Diana Reckien strives for environmentally just and equitable climate change policies
Diana Reckien’s research focuses on issues at the interface of climate change governance and urban research, with the aim to contribute to justice efforts. One of her current research questions is how climate change mitigation and adaptation policies affect and interact with equity and justice, and how to set up adaptation and mitigation policies in order to avoid respective negative side-effects on justice efforts. This includes focusing on urban challenges like differential impacts of climate change and adaptive capacity, social vulnerability as well as climate change migration.
Her research interests also include method development of impact and adaptation assessments, modelling approaches, and ranking, in particular using non-monetary, non-structural, often psychological damage indicators, employing large comparative studies using social science methods, Geographic Information Systems (GIS) and Fuzzy Cognitive Mapping (FCM). Diana’s research contributes to the evaluation of success factors of adaptation (plans) in cities, of monitoring and mainstreaming adaptation, and to preventing mal-adaptation.
Most of Reckien’s courses are research and practice oriented —a combination which is not hard to combine in her discipline, explains the scientist. “I enjoy giving lectures on international and national environmental policy frameworks (e.g. UNFCCC, IPCC, Montreal Protocol, Paris Agreement); project seminars on recent pressing environmental issues in local policy environments (e.g. climate change impacts, mitigation and adaptation on the ground); and tutorials or seminars on methodological approaches for environmental policy evaluation (e.g. calculating and mapping social vulnerability, conducting policy evaluation, climate change impact studies with network approaches, environmental impact assessment, local climate adaptation planning, local climate mitigation planning). The latter includes not only teaching how, when, and with whom environmental policies were or need to be developed and established, but very much also what effects and impacts environmental policies entail, most often for disadvantaged groups in the society. The ultimate goal of my research and teaching is to work for more environmentally just and equitable climate change policies.”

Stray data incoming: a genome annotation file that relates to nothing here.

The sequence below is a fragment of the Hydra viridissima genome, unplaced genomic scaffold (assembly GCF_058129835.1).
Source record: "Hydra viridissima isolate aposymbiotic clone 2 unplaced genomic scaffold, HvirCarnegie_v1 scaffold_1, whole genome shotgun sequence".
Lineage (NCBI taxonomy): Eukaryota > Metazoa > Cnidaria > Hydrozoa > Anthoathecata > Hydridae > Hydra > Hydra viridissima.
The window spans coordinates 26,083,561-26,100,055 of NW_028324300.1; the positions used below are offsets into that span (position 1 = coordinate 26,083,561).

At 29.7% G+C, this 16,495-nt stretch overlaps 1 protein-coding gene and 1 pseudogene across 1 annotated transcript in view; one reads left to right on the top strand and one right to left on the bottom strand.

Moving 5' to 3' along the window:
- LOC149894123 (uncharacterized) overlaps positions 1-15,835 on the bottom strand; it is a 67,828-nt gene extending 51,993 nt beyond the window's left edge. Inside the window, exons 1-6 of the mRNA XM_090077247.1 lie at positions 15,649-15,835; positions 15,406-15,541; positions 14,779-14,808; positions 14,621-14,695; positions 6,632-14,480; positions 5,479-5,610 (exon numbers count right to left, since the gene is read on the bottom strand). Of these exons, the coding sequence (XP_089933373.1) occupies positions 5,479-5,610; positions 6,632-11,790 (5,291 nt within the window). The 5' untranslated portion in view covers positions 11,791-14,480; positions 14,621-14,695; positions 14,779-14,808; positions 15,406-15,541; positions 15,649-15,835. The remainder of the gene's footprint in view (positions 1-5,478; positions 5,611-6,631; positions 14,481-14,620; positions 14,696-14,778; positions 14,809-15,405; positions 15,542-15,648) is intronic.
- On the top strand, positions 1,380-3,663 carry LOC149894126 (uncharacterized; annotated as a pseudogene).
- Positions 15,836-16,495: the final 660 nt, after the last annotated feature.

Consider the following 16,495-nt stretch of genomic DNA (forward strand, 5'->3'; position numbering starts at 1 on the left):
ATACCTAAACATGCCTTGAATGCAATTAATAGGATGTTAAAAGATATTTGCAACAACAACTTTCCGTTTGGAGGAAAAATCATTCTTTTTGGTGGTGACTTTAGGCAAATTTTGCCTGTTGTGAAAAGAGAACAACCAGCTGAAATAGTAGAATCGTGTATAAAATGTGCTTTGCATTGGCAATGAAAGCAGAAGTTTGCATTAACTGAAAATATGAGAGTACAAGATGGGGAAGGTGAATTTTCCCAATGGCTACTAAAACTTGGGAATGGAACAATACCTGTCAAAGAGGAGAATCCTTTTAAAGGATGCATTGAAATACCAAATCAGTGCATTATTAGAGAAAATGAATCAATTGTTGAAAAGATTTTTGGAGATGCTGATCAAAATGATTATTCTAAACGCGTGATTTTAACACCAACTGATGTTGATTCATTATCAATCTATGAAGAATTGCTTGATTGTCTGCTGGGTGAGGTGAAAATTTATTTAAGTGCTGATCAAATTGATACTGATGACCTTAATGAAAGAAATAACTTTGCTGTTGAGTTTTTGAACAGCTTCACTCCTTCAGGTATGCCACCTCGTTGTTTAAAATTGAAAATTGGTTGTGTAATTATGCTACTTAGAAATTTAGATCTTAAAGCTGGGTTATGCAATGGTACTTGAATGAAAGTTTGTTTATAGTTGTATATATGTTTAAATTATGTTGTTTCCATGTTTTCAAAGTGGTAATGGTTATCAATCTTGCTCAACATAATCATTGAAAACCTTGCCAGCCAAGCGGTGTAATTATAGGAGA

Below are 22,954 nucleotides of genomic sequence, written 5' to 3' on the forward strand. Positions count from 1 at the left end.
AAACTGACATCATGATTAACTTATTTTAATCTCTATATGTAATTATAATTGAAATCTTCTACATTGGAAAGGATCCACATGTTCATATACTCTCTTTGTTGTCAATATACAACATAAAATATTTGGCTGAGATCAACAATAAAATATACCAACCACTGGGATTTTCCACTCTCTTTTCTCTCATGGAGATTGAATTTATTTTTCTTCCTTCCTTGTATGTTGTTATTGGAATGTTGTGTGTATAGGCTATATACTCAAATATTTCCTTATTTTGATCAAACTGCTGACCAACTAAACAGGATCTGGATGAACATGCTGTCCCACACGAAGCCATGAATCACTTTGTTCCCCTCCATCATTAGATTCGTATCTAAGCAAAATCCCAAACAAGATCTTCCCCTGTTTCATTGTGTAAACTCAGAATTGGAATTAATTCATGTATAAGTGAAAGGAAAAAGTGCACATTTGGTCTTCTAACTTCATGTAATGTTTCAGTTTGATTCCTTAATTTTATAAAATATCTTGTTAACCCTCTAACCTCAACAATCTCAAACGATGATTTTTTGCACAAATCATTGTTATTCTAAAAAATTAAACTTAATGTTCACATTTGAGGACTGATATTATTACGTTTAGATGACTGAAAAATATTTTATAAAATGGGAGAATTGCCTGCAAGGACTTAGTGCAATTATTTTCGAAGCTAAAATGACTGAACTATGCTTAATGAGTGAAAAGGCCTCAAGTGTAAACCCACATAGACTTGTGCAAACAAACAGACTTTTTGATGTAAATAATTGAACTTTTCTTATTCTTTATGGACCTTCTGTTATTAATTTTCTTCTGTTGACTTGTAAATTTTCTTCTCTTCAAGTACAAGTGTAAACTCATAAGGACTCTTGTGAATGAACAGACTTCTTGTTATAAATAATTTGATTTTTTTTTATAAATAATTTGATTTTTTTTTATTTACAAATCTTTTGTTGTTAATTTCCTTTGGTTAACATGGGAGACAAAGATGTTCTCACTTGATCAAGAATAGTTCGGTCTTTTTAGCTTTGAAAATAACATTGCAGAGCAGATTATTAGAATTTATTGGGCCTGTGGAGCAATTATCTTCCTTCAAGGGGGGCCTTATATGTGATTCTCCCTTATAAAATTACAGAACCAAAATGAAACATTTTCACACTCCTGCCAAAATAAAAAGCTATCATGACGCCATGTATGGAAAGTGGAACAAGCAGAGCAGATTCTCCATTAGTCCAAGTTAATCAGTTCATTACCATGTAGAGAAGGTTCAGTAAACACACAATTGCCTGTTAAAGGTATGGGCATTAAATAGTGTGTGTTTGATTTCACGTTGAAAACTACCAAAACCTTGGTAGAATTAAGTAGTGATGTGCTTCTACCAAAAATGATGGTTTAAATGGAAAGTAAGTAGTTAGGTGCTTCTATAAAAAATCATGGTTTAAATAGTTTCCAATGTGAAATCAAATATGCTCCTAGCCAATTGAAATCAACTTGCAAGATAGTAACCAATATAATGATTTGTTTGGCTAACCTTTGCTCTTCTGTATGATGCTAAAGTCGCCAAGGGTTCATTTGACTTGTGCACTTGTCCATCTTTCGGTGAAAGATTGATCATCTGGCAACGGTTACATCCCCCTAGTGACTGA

She regards it as vitally important to establish and apply an interactive teaching style, fostering the involvement of students in class. “I try to engage all students in class, in particular quiet students and/or the minorities (women, ethnic and cultural minorities). Often, though, in particular when highly contested topics are discussed (e.g. gender issues across cultures and related policy practices), students soon establish a discussion mode of their own, which plays out to be relatively balanced between sexes, gender and cultures.”
Reckien wants students to establish a broad understanding of past international environmental developments and policy frameworks, to critically reflect on the (old and new) ways of environmental problem-solving, and to establish or train an open eye for the very impact of environmental policies—mostly on disadvantaged groups in society. “My aim is to stimulate independent and critical thinking within my students giving them room for developing their own ideas and personalities, so that they can unearth their professional passion and develop their own lives in the quest for (hopefully) contributing to better environmental policy making in the future.”
Dr. Diana Reckien is Associate Professor Climate Change and Urban Inequalities at the Faculty of Geo-Information Science and Earth Observation, University of Twente, the Netherlands.
Before joining the University of Twente, Dr. Reckien worked as Senior Climate Impact Scientist at Climate Analytics Berlin (Germany), as Adjunct Associate Research Scientist at the Center for Research on Environmental Decisions (CRED) at Columbia University’s Earth Institute in the City of New York (USA), and as MSc, PHD and Post-Doctoral student and researcher at the Potsdam Institute for Climate Impact Research (Germany). She also worked as Social Development Specialist for the Asian Development Bank. Dr. Reckien received her PhD (magna cum laude) in Geography in 2007 from the University of Marburg, Germany, in cooperation with the John-Moores-University Liverpool, UK. Her PhD focused on “Intra-regional migration in formerly industrialised regions: Qualitative Modelling of household location decisions as an input to policy and plan making in Leipzig/Germany and Wirral/Liverpool/UK”.
Dr. Reckien is currently Coordinating Lead Author of the Working Group II Contribution to the IPCC Sixth Assessment Report. In a similar approach, she has recently completed the contribution to the Second Assessment Report for Climate Change in Cities (ARC3.2; Eds: Rosenzweig, Solecki et al.; Cambridge University Press), for which she led the work on equity and environmental justice. She also serves on the Editorial Board of “Renewable and Sustainable Energy Reviews”(IF 9.184). Her scientific publication record comprises of 70 publications, including 25 peer-reviewed journal papers, plus multiple book chapters, and three special issues.
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